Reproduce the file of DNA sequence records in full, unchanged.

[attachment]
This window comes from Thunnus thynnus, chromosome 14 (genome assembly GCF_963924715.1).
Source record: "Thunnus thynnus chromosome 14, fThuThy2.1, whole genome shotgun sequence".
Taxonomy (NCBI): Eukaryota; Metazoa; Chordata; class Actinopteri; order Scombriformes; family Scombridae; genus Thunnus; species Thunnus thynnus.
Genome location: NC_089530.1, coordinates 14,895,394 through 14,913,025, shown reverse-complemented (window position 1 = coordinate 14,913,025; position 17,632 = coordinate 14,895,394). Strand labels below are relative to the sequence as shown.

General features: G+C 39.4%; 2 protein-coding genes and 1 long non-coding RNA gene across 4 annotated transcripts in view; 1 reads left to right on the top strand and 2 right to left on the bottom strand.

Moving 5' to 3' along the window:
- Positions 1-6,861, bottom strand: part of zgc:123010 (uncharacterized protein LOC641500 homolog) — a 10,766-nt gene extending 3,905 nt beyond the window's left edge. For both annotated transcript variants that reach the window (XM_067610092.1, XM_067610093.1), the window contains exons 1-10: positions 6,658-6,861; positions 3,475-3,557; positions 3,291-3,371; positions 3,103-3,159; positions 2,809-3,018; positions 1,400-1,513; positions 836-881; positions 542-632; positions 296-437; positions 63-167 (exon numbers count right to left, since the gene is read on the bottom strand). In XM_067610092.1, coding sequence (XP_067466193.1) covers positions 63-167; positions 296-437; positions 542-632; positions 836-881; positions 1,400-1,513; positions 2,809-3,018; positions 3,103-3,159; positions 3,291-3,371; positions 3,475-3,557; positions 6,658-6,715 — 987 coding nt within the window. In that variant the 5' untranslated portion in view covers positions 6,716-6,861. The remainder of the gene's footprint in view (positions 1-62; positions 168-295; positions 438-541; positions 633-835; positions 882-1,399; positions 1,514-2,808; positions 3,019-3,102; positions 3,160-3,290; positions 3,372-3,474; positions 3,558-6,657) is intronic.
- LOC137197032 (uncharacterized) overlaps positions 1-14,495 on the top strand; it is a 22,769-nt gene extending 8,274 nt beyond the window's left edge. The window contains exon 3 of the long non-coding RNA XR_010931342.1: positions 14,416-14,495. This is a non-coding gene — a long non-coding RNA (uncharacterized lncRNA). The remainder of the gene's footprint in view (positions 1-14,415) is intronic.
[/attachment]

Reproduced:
This window comes from Thunnus thynnus, chromosome 14 (genome assembly GCF_963924715.1).
Source record: "Thunnus thynnus chromosome 14, fThuThy2.1, whole genome shotgun sequence".
Taxonomy (NCBI): Eukaryota; Metazoa; Chordata; class Actinopteri; order Scombriformes; family Scombridae; genus Thunnus; species Thunnus thynnus.
Genome location: NC_089530.1, coordinates 14,895,394 through 14,913,025, shown reverse-complemented (window position 1 = coordinate 14,913,025; position 17,632 = coordinate 14,895,394). Strand labels below are relative to the sequence as shown.

General features: G+C 39.4%; 2 protein-coding genes and 1 long non-coding RNA gene across 4 annotated transcripts in view; 1 reads left to right on the top strand and 2 right to left on the bottom strand.

Moving 5' to 3' along the window:
- Positions 1-6,861, bottom strand: part of zgc:123010 (uncharacterized protein LOC641500 homolog) — a 10,766-nt gene extending 3,905 nt beyond the window's left edge. For both annotated transcript variants that reach the window (XM_067610092.1, XM_067610093.1), the window contains exons 1-10: positions 6,658-6,861; positions 3,475-3,557; positions 3,291-3,371; positions 3,103-3,159; positions 2,809-3,018; positions 1,400-1,513; positions 836-881; positions 542-632; positions 296-437; positions 63-167 (exon numbers count right to left, since the gene is read on the bottom strand). In XM_067610092.1, coding sequence (XP_067466193.1) covers positions 63-167; positions 296-437; positions 542-632; positions 836-881; positions 1,400-1,513; positions 2,809-3,018; positions 3,103-3,159; positions 3,291-3,371; positions 3,475-3,557; positions 6,658-6,715 — 987 coding nt within the window. In that variant the 5' untranslated portion in view covers positions 6,716-6,861. The remainder of the gene's footprint in view (positions 1-62; positions 168-295; positions 438-541; positions 633-835; positions 882-1,399; positions 1,514-2,808; positions 3,019-3,102; positions 3,160-3,290; positions 3,372-3,474; positions 3,558-6,657) is intronic.
- LOC137197032 (uncharacterized) overlaps positions 1-14,495 on the top strand; it is a 22,769-nt gene extending 8,274 nt beyond the window's left edge. The window contains exon 3 of the long non-coding RNA XR_010931342.1: positions 14,416-14,495. This is a non-coding gene — a long non-coding RNA (uncharacterized lncRNA). The remainder of the gene's footprint in view (positions 1-14,415) is intronic.